is MTDNA – mtdna is a chromosome but not part of the 23 pairs. It has a
different job, it is primarily to produce and direct energy for the cell.
Its mutations are very slow. A test of the MTDNA can have medical
information. If you know what MTDNA SNP mutations indicate what medical
is in both the cell of the egg and the sperm. But the mtdna of the sperm
is primarily there to give energy to the sperm to swim to the egg and
impregnate it. Normally all
the mtdna in the sperm is used up, when it isn’t the egg destroys the
remainder. Thus you inherit the mtdna in your cells from only your mother.
That is the reason it can be used to trace the maternal lineage. MTDNA, is
different from the other chromosomes in that instead of being a string it
is circular, and it is normally tested in HRV1 and HRV2 and the coding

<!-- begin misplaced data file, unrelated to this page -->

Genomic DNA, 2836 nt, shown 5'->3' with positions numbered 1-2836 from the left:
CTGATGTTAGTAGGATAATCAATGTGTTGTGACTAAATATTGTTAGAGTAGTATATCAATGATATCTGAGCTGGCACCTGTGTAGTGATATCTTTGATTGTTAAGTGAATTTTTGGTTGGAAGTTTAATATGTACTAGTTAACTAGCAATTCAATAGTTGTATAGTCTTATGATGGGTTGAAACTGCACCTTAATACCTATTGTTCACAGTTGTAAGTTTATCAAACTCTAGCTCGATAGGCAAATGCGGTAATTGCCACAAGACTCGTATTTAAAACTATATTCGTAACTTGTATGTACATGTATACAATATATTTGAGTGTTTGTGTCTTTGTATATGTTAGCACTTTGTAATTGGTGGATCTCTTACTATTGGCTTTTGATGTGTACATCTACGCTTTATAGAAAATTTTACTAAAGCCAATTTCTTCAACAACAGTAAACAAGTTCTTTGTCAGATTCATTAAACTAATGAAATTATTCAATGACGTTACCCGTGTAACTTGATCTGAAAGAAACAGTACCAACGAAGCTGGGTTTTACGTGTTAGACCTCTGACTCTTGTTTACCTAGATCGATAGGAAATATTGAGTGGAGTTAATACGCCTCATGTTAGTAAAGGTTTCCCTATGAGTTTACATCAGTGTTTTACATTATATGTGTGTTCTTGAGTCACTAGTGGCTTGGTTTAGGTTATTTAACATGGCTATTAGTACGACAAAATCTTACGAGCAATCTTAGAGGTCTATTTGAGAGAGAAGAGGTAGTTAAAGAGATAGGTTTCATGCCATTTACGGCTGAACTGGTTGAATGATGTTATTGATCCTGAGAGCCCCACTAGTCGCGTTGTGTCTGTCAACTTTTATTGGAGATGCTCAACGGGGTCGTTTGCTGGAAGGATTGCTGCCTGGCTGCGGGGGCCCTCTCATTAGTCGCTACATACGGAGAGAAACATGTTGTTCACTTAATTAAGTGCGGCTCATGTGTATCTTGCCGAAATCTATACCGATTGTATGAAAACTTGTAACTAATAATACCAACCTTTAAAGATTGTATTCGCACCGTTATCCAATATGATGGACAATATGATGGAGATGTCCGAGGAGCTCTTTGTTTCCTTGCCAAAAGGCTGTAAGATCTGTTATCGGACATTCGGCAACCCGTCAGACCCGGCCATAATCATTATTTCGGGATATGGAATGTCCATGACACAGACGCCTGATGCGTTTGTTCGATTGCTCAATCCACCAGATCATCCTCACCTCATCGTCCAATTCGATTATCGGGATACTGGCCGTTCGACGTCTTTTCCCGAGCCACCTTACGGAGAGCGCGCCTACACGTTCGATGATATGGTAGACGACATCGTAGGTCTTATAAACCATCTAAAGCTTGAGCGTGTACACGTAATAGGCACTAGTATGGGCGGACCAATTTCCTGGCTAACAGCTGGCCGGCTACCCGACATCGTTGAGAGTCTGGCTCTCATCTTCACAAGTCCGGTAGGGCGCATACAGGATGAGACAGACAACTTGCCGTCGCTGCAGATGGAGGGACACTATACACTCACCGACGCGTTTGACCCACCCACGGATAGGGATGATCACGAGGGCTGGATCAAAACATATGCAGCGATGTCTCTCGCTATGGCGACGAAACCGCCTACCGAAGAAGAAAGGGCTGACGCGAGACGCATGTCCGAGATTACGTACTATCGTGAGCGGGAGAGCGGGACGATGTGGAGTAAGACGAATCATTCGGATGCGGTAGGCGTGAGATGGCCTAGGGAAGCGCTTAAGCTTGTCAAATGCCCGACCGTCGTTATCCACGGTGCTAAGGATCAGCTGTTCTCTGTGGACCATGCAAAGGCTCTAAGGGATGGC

zone. I was told HRV1 and 2 start basically
if you were looking at a clock -
at 11:59 and end at 12:06 the rest is coding zone..and there are about
17,000 SNPs to test.
is hard to use MTDNA for genealogy because
the maiden name changes with each generation where a man’s surname is
passed to each generation. I
said hard, but it is not impossible, there have been many positive
results. You look for
matching maiden names and
area locations.. Then you put the findings together. A matched maiden
name, a matched time frame, a matched location, and matching mutations.
testing MTDNA the results are very different from what you get with Y-DNA
testing. There is a standard called Cambridge
Reference Sequence, your results are compared to this and only the
differences (mutations) are reported. So in this case you compare
differences. To match, you and the person comparing must be the same
differences from the CRS.
Total 23 pairs
lets discuss the newest testing.. X and autosomal testing.
you inherit these 22 pairs of Autosomal chromosomes and the "X"
chromosome from all your past ancestors (X chromosome inheritance pattern
is a little different then the autosomals), second you might think you
inherit 50% from each parent. NOPE…you inherit the equal to
50%. Since the X chromosome and the autosomal chromosomes